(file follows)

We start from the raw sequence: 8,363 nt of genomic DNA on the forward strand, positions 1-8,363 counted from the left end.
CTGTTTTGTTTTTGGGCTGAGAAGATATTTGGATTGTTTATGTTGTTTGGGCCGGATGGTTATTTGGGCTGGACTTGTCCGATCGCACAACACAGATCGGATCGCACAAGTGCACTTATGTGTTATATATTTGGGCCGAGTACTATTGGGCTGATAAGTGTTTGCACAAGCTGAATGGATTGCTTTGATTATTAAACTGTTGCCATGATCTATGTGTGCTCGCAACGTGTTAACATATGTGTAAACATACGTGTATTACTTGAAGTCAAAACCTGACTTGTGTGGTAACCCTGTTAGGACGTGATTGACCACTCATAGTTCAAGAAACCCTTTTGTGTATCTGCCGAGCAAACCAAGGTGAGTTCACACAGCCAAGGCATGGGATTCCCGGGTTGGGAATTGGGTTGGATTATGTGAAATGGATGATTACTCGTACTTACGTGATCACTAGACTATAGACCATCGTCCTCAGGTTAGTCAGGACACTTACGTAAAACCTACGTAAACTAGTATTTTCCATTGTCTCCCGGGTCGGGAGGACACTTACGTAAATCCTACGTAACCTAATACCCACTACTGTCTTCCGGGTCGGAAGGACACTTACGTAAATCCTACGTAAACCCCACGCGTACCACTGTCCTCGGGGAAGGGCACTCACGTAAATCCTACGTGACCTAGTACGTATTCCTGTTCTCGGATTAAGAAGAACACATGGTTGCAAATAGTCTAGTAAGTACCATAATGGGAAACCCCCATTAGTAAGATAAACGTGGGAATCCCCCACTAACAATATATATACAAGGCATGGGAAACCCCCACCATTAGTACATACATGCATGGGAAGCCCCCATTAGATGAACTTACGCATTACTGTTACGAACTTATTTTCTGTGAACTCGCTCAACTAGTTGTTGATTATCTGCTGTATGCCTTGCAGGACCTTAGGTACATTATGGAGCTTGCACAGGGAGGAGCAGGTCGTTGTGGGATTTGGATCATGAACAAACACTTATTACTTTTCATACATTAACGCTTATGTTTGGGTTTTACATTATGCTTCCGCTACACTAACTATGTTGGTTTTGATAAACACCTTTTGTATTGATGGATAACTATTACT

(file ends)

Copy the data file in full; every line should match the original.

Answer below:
We start from the raw sequence: 8,363 nt of genomic DNA on the forward strand, positions 1-8,363 counted from the left end.
CTGTTTTGTTTTTGGGCTGAGAAGATATTTGGATTGTTTATGTTGTTTGGGCCGGATGGTTATTTGGGCTGGACTTGTCCGATCGCACAACACAGATCGGATCGCACAAGTGCACTTATGTGTTATATATTTGGGCCGAGTACTATTGGGCTGATAAGTGTTTGCACAAGCTGAATGGATTGCTTTGATTATTAAACTGTTGCCATGATCTATGTGTGCTCGCAACGTGTTAACATATGTGTAAACATACGTGTATTACTTGAAGTCAAAACCTGACTTGTGTGGTAACCCTGTTAGGACGTGATTGACCACTCATAGTTCAAGAAACCCTTTTGTGTATCTGCCGAGCAAACCAAGGTGAGTTCACACAGCCAAGGCATGGGATTCCCGGGTTGGGAATTGGGTTGGATTATGTGAAATGGATGATTACTCGTACTTACGTGATCACTAGACTATAGACCATCGTCCTCAGGTTAGTCAGGACACTTACGTAAAACCTACGTAAACTAGTATTTTCCATTGTCTCCCGGGTCGGGAGGACACTTACGTAAATCCTACGTAACCTAATACCCACTACTGTCTTCCGGGTCGGAAGGACACTTACGTAAATCCTACGTAAACCCCACGCGTACCACTGTCCTCGGGGAAGGGCACTCACGTAAATCCTACGTGACCTAGTACGTATTCCTGTTCTCGGATTAAGAAGAACACATGGTTGCAAATAGTCTAGTAAGTACCATAATGGGAAACCCCCATTAGTAAGATAAACGTGGGAATCCCCCACTAACAATATATATACAAGGCATGGGAAACCCCCACCATTAGTACATACATGCATGGGAAGCCCCCATTAGATGAACTTACGCATTACTGTTACGAACTTATTTTCTGTGAACTCGCTCAACTAGTTGTTGATTATCTGCTGTATGCCTTGCAGGACCTTAGGTACATTATGGAGCTTGCACAGGGAGGAGCAGGTCGTTGTGGGATTTGGATCATGAACAAACACTTATTACTTTTCATACATTAACGCTTATGTTTGGGTTTTACATTATGCTTCCGCTACACTAACTATGTTGGTTTTGATAAACACCTTTTGTATTGATGGATAACTATTACT